The Last King of Scotland—20th Century Fox
The Last King of Scotland isn’t the first film to weave a fictional story around real-life people and events, but I struggled with this one’s questionable dramatization of some actual events. As a piece of fiction, though, it’s a gripping tale of a young Scotsman who becomes Ugandan president Idi Amin’s personal physician and witnesses Amin’s transformation from visionary to madman.
All of the film’s performances are strong, but Forest Whitaker is simply mesmerizing, well deserving of the Academy Award he won. He brings the needed charm and ferocity to a complicated man, yet it seems a shame that such a performance is spent on a fictitious story. Is the real saga of Idi Amin not interesting enough to merit a feature film? Must a fictitious Westerner serve as both catalyst and conscience for the story to be relevant?
I also struggled with this DVD, as it contains one of the poorer-quality transfers I’ve seen. The 2.35:1 anamorphic picture is generally soft, and many scenes are filled with compression artifacts like blocking and mosquito noise. Admittedly, I reviewed a prerelease copy, so perhaps the final transfer will be better. The Dolby Digital 5.1 soundtrack offers clear dialogue and dynamic musical sequences. Ironically, the engaging bonus content is to blame for my misgivings about the film, for it is in the “Capturing Idi Amin” featurette that fact is separated from fiction. You also get an interesting commentary track by director Kevin Macdonald, deleted scenes, and additional cast and crew interviews.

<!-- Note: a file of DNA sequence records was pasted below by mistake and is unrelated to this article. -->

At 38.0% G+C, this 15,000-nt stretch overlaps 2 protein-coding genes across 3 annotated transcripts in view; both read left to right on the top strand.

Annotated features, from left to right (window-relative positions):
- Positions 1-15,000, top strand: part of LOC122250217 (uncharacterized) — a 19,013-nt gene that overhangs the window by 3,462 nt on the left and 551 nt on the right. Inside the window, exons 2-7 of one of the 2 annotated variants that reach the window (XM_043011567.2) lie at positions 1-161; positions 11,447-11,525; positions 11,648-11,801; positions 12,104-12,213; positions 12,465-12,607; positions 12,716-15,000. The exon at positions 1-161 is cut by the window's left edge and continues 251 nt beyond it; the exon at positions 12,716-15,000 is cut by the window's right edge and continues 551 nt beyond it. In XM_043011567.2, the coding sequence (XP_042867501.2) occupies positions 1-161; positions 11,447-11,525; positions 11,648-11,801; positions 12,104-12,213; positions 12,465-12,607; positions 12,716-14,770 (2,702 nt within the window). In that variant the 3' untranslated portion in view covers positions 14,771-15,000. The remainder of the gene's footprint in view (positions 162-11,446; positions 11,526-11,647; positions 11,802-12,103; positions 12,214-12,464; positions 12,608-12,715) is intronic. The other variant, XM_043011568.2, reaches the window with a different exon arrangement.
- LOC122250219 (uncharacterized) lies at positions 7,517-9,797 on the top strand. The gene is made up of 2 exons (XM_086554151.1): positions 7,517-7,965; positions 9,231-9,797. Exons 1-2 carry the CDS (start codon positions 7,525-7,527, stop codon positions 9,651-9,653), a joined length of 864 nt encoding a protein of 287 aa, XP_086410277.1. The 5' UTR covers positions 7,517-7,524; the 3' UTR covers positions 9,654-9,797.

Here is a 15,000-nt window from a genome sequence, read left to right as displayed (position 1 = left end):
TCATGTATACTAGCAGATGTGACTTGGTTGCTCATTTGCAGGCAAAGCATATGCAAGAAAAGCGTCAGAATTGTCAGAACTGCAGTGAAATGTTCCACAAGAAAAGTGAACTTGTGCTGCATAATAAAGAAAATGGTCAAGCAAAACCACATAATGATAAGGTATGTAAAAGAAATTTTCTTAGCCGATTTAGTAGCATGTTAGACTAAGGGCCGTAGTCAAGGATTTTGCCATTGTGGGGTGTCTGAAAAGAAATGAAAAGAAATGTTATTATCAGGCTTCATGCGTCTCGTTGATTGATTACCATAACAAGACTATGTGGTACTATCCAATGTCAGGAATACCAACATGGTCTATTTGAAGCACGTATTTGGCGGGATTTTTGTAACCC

Whitaker’s performance is reason enough to see this movie, but the DVD’s subpar video quality relegates it to the rental shelf.